Raymond Saunders: Addison Delectations, Addison Gallery of American Art, 2/19/1988 - 3/20/1988
Boys and Girls, Men and Women, Addison Gallery of American Art, 4/12/1990 - 6/10/1990
American Masterworks, Addison Gallery of American Art, 10/5/1990 - 12/16/1990
Thomas Eakins, National Portrait Gallery, 10/8/1993 - 1/23/1994
Faces of the Addison: Portraits from the Collection, Addison Gallery of American Art, 4/23/1994 - 7/31/1994
Andover Alumni Collectors, Addison Gallery of American Art, 4/29/1995 - 7/30/1995
Addison Gallery of American Art: 65 Years, Addison Gallery of American Art, 4/13/1996 - 7/31/1996
Framework: American Pictures and Frames, Addison Gallery of American Art, 1/16/1999 - 4/4/1999
Inside and Out: Scenes of American Life from the Addison Collection, Addison Gallery of American Art, 9/26/2000 - 12/31/2000
Thomas Eakins (1844-1916), Philadelphia Museum of Art, 9/30/2001 - 9/15/2002
Eye on the Collection: Copley to Hopper, Addison Gallery of American Art, 12/21/2004 - 6/12/2005
Eye on the Collection: West to Hopper, Addison Gallery of American Art, 6/17/2005 - 10/16/2005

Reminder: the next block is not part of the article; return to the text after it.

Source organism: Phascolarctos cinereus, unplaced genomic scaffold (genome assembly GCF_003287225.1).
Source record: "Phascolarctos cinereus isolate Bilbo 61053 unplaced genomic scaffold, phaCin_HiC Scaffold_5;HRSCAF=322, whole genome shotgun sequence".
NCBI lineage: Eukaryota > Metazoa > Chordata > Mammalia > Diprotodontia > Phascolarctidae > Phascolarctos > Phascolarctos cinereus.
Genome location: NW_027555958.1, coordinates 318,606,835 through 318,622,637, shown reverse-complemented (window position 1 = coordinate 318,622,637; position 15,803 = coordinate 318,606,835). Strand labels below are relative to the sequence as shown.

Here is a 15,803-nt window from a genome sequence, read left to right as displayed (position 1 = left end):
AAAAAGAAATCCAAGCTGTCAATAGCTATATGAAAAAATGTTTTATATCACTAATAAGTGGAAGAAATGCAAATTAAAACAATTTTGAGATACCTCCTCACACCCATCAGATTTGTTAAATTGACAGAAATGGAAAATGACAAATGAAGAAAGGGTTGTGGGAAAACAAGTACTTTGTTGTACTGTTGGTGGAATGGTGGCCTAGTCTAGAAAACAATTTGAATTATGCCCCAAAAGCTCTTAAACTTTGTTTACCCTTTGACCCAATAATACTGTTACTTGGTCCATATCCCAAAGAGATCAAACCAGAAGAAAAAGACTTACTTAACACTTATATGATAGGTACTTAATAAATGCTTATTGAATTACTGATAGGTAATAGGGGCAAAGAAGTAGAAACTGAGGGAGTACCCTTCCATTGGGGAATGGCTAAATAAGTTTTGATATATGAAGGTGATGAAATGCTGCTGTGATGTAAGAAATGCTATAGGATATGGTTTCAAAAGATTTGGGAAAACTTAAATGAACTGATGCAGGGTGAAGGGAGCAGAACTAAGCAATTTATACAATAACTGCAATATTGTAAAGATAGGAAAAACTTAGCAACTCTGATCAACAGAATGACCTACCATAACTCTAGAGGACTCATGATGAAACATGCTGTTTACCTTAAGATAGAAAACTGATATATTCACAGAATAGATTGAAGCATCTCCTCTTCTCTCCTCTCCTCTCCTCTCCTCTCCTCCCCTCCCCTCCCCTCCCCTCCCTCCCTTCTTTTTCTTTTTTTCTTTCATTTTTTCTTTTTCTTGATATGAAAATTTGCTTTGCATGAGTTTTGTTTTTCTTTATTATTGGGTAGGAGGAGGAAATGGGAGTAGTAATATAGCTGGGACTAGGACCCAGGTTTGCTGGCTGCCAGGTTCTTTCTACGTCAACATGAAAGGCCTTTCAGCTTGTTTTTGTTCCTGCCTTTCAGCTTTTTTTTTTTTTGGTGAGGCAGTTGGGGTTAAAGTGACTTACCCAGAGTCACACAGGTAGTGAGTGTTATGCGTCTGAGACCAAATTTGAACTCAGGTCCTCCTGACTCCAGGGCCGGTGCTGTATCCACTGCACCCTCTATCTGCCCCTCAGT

75 Years of Giving, Addison Gallery of American Art, 4/11/2006 - 7/31/2006
American Portraiture from the Nineteenth and Twentieth Centuries, The Hyde Collection, 7/30/2006 - 11/26/2006
Coming of Age: American Art, 1850s to 1950s, American Federation of Arts, 9/9/2006 - 9/7/2009
Eye on the Collection, Addison Gallery of American Art, 4/27/2013 - 7/31/2013
Eye on the Collection: Artful Poses, Addison Gallery of American Art, 2/1/2014 - 3/30/2014
Exterior Spaces, Interior Places, Addison Gallery of American Art, 9/2/2014 - 1/4/2015
Selections from the Permanent Collection, Addison Gallery of American Art, 9/12/2015 - 3/13/2016
Eye on the Collection, Addison Gallery of American Art, 9/1/2017 - 7/31/2018
4 x 4, Addison Gallery of American Art, 9/1/2018 - 7/31/2019
Regarding America: 19th Century Art from the Permanent Collection, Addison Gallery of American Art, 4/23/2022 - 7/31/2022